Many residents in rural areas affected by Wednesday's flooding are finding themselves isolated as roads become impassable or are washed away.
Cloquet Mayor Bruce Ahlgren said all the roads leading to the city except Interstate 35 were closed by flooding from the St. Louis River on Wednesday evening.
"We're kind of an island to ourselves," Ahlgren said. "I'm actually looking at the river and it's as brown as I've ever seen it. It looks like a sea of mud."
Ahlgren, a lifelong resident of the area, said this is the worst flooding he has seen in his 62 years.
Northeast Minnesota Floods • Map: Duluth, North Shore flooding
• Closures: Highways, Duluth streets, state parks
• Photos: Duluth, northeast Minnesota awash
• Photos: Gooseberry Falls at full trottle
• Photos: The wake of the flood
• Story: Some zoo animals perish, others rescued
• Story: Cell phone, 911, cable out in Arrowhead
• Story: Rural areas cut off
"This is the highest it's ever been," Ahlgren said. "There are logs that floating down the river at a rapid pace and getting stuck at a railroad bridge, and they're afraid that bridge may break."
The city evacuated a campground on a nearby island and the sewers have already overflowed, but most of the homes in Cloquet remain dry because they're on high ground.
Other cities are not so lucky. About 40 residents have been evacuated from parts of Thomson Township. City authorities have said that the tap water could be contaminated and that it should not be used to drink, bathe or cook.
The Carlton County Sheriff's Office said some residents were evacuated from parts of Carlton. About 80 households were evacuated in the Fond du Lac neighborhood in Duluth. Campers have also been evacuated from state parks in the area.
A Red Cross shelter was set up at Scanlon Community Center after the shelter at Carlton High School was also evacuated, Scanlon sewer maintenance supervisor Dan Follett said.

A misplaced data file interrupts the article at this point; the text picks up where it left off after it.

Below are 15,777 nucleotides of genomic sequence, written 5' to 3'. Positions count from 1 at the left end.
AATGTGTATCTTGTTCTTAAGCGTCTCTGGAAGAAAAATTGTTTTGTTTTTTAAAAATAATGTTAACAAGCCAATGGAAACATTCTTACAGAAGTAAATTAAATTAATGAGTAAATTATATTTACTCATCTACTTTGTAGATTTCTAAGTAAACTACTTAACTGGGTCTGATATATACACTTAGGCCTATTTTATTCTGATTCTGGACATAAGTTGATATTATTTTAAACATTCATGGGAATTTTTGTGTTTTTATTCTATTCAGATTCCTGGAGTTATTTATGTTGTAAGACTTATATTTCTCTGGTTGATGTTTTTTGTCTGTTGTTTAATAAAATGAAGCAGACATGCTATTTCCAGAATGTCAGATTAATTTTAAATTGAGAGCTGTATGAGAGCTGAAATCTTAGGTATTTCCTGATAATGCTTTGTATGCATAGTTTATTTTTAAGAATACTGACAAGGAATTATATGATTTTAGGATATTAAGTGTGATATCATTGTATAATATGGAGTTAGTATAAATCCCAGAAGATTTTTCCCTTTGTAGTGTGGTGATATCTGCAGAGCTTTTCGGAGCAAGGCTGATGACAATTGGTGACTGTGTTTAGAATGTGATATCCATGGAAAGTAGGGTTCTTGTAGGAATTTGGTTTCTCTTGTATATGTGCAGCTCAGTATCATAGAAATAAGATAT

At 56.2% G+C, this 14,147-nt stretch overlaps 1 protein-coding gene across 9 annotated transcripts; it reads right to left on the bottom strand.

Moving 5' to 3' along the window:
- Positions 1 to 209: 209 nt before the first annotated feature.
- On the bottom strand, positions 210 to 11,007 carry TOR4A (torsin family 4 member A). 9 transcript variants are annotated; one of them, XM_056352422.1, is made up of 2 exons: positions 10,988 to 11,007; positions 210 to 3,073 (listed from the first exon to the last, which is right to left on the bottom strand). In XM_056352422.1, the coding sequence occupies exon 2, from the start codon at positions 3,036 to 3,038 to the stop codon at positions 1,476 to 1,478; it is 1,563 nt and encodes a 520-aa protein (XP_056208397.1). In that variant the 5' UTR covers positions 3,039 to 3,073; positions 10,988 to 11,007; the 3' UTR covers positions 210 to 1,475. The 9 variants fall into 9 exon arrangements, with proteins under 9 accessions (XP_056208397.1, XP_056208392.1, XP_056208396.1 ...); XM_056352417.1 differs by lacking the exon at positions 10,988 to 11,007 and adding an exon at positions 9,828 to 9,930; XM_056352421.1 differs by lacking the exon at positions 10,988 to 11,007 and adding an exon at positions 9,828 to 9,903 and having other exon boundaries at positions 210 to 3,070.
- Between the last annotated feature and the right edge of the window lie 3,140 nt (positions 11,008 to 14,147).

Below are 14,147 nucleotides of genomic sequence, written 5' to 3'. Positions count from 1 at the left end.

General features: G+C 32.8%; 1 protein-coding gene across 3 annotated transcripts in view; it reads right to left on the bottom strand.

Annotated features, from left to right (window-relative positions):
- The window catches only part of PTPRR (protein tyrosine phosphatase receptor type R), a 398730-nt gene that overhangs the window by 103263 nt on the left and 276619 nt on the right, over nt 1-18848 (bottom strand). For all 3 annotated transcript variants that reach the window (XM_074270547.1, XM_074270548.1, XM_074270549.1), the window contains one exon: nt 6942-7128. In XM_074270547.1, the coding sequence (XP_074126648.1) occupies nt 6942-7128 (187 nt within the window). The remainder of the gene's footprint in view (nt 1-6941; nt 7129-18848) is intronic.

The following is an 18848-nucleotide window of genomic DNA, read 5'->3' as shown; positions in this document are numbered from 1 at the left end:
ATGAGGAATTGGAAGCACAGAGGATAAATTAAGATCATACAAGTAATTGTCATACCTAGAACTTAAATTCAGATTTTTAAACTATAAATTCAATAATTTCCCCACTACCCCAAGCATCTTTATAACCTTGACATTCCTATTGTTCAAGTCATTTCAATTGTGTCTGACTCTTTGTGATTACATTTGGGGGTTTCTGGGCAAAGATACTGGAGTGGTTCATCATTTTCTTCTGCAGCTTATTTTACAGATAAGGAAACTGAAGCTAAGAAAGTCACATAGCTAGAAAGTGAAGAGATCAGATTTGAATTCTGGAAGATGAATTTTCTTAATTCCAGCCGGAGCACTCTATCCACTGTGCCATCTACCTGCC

"The city garage over here in Carlton is taking the full force now. It's probably about a foot-and-a-half deep of water inside," he said. "Otter Creek breached the railroad tracks and it's caused a lot of flooding in the south side of Carlton. "
Follett said water from the river had spread across nearly a half-mile on the south side of Carlton, rushing into basements and houses.
"We're over here with pumps trying to do what we can do to get the water moved from one spot to the other before it floods too badly," Follett said. "But it's a pretty daunting task."
In Esko on the Midway River, Loren Bergstedt said every low point on roads leading outside of town seemed to be flooded. There was also some flooding in town.
"There were a few homes close to the river there also that were being sandbagged," Bergstedt said. "And they were unloading furniture, so there were several homes that were flooded."
Carlton County Sheriff Kelly Lake said there haven't been any reported injuries, but that the agency is still assessing the damage to roads and properties.
Lake said people should stay in their homes.
"If they're home and safe, that's where they need to stay," Lake said. "If they're in the affected areas and they have concerns or they feel like they're in danger or the water's coming up dangerously close to their house, they can call 911 in this area and they can report that, and we can go and try to get them some assistance."
St. Louis County Sheriff Ross Litman told MPR News that roads along the North Shore were in bad condition. The Iron Range and northern parts of St. Louis County were not experiencing the same flooding and damage as the southern part of the county.